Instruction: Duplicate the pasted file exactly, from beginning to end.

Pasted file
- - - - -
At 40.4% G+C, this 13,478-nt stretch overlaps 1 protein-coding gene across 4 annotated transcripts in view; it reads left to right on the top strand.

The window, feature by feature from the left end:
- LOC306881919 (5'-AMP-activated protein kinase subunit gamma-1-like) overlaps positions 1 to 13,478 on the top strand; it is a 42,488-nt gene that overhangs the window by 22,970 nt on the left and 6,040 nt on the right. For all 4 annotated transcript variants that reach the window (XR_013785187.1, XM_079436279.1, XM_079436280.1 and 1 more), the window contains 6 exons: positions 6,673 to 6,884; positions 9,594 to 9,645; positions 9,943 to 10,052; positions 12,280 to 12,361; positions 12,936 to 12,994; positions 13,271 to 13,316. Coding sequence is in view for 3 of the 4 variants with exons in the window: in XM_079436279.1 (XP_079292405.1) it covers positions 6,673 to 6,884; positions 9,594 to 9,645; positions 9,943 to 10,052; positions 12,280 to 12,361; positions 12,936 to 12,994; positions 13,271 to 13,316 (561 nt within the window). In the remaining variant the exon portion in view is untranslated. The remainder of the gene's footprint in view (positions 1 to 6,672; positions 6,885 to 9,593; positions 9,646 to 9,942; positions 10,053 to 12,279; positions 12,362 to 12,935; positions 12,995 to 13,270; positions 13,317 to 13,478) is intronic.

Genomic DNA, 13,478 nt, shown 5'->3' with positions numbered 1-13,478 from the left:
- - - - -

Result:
At 40.4% G+C, this 13,478-nt stretch overlaps 1 protein-coding gene across 4 annotated transcripts in view; it reads left to right on the top strand.

The window, feature by feature from the left end:
- LOC306881919 (5'-AMP-activated protein kinase subunit gamma-1-like) overlaps positions 1 to 13,478 on the top strand; it is a 42,488-nt gene that overhangs the window by 22,970 nt on the left and 6,040 nt on the right. For all 4 annotated transcript variants that reach the window (XR_013785187.1, XM_079436279.1, XM_079436280.1 and 1 more), the window contains 6 exons: positions 6,673 to 6,884; positions 9,594 to 9,645; positions 9,943 to 10,052; positions 12,280 to 12,361; positions 12,936 to 12,994; positions 13,271 to 13,316. Coding sequence is in view for 3 of the 4 variants with exons in the window: in XM_079436279.1 (XP_079292405.1) it covers positions 6,673 to 6,884; positions 9,594 to 9,645; positions 9,943 to 10,052; positions 12,280 to 12,361; positions 12,936 to 12,994; positions 13,271 to 13,316 (561 nt within the window). In the remaining variant the exon portion in view is untranslated. The remainder of the gene's footprint in view (positions 1 to 6,672; positions 6,885 to 9,593; positions 9,646 to 9,942; positions 10,053 to 12,279; positions 12,362 to 12,935; positions 12,995 to 13,270; positions 13,317 to 13,478) is intronic.

Genomic DNA, 13,478 nt, shown 5'->3' with positions numbered 1-13,478 from the left: